Solar keratoses occur on sites exposed to the sun and are more common in those who have worked out of doors or sunbathed excessively. The common sites are the face, back of the hands,
Solar keratoses arms, and legs. They also develop on the scalp in bald men and on the lips, particularly in pipe smokers. They show alterations in keratinisation and have the potential to become dysplastic and eventually develop into squamous cell carcinoma, a change often preceded by inflammation. They can be regarded as squamous cell carcinoma grade 1/2.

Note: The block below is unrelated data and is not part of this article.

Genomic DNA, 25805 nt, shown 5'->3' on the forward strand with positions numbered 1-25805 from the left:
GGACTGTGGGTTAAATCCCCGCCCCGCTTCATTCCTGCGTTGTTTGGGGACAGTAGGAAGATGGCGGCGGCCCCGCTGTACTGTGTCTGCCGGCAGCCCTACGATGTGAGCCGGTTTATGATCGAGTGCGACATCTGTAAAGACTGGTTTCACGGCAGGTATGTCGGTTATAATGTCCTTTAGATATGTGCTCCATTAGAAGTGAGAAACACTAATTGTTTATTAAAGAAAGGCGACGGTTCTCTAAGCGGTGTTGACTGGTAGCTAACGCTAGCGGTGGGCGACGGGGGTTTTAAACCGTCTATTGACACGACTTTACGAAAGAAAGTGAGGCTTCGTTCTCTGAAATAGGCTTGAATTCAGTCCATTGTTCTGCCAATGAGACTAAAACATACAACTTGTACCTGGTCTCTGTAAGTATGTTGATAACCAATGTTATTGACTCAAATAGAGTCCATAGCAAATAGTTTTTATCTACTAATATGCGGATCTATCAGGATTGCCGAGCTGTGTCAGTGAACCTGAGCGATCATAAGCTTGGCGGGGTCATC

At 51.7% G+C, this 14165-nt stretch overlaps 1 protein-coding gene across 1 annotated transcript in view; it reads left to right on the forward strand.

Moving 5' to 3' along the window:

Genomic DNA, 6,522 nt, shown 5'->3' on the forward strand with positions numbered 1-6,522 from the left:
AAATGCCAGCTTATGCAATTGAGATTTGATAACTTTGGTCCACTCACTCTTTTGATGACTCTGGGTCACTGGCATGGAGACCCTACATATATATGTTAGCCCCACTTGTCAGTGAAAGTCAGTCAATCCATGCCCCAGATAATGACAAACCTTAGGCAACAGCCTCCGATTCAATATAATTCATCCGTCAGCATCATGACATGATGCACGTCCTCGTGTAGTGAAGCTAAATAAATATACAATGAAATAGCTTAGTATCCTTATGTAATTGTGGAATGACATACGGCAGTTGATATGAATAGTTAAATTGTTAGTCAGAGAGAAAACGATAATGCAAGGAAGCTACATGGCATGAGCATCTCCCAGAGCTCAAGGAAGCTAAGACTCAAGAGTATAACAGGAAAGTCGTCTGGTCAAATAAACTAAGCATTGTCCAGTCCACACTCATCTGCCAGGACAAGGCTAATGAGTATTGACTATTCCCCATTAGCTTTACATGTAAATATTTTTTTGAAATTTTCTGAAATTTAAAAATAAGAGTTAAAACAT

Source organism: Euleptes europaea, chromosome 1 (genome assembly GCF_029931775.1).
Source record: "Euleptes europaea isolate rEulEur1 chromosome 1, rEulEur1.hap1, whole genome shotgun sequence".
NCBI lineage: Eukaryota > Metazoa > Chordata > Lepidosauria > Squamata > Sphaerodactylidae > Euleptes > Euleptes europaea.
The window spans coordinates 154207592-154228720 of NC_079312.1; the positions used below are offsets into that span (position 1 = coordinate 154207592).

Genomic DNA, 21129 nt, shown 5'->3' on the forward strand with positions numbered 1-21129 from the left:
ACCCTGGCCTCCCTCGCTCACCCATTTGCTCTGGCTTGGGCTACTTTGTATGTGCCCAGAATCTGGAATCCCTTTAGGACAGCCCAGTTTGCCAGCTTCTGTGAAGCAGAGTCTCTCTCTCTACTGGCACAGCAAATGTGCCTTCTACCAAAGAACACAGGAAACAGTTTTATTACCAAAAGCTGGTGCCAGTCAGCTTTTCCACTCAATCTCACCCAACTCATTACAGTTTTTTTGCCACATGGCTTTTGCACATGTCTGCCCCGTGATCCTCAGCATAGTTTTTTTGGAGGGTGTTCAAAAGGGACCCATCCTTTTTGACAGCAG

The clinical appearance varies from a rough area of skin to a raised keratotic lesion. The edge is irregular and they are usually less than 1 cm in diameter. Inflammation and tenderness may be associated with progression to carcinoma.
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